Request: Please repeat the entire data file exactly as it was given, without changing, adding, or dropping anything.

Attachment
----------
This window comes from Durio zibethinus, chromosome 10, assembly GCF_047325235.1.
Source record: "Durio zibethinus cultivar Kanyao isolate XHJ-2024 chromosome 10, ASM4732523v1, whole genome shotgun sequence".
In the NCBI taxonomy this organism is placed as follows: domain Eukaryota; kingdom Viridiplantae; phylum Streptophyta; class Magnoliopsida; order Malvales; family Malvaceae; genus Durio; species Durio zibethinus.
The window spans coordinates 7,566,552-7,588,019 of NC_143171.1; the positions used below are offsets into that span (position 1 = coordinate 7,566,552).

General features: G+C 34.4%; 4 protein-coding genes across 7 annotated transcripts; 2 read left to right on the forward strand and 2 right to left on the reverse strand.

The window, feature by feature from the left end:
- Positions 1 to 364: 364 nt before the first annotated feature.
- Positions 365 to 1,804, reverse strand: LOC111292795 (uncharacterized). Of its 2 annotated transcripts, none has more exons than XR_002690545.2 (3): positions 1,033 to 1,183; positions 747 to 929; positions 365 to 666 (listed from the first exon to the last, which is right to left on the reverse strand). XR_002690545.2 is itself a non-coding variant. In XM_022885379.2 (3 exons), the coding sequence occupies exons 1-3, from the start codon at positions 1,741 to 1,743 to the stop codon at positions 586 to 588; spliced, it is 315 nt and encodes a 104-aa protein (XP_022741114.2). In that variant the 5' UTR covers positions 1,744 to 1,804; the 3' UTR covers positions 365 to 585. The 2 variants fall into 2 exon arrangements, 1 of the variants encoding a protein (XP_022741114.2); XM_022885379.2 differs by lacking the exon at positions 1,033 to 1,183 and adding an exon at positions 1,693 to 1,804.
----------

This window comes from Durio zibethinus, chromosome 10, assembly GCF_047325235.1.
Source record: "Durio zibethinus cultivar Kanyao isolate XHJ-2024 chromosome 10, ASM4732523v1, whole genome shotgun sequence".
In the NCBI taxonomy this organism is placed as follows: domain Eukaryota; kingdom Viridiplantae; phylum Streptophyta; class Magnoliopsida; order Malvales; family Malvaceae; genus Durio; species Durio zibethinus.
The window spans coordinates 7,566,552-7,588,019 of NC_143171.1; the positions used below are offsets into that span (position 1 = coordinate 7,566,552).

General features: G+C 34.4%; 4 protein-coding genes across 7 annotated transcripts; 2 read left to right on the forward strand and 2 right to left on the reverse strand.

The window, feature by feature from the left end:
- Positions 1 to 364: 364 nt before the first annotated feature.
- Positions 365 to 1,804, reverse strand: LOC111292795 (uncharacterized). Of its 2 annotated transcripts, none has more exons than XR_002690545.2 (3): positions 1,033 to 1,183; positions 747 to 929; positions 365 to 666 (listed from the first exon to the last, which is right to left on the reverse strand). XR_002690545.2 is itself a non-coding variant. In XM_022885379.2 (3 exons), the coding sequence occupies exons 1-3, from the start codon at positions 1,741 to 1,743 to the stop codon at positions 586 to 588; spliced, it is 315 nt and encodes a 104-aa protein (XP_022741114.2). In that variant the 5' UTR covers positions 1,744 to 1,804; the 3' UTR covers positions 365 to 585. The 2 variants fall into 2 exon arrangements, 1 of the variants encoding a protein (XP_022741114.2); XM_022885379.2 differs by lacking the exon at positions 1,033 to 1,183 and adding an exon at positions 1,693 to 1,804.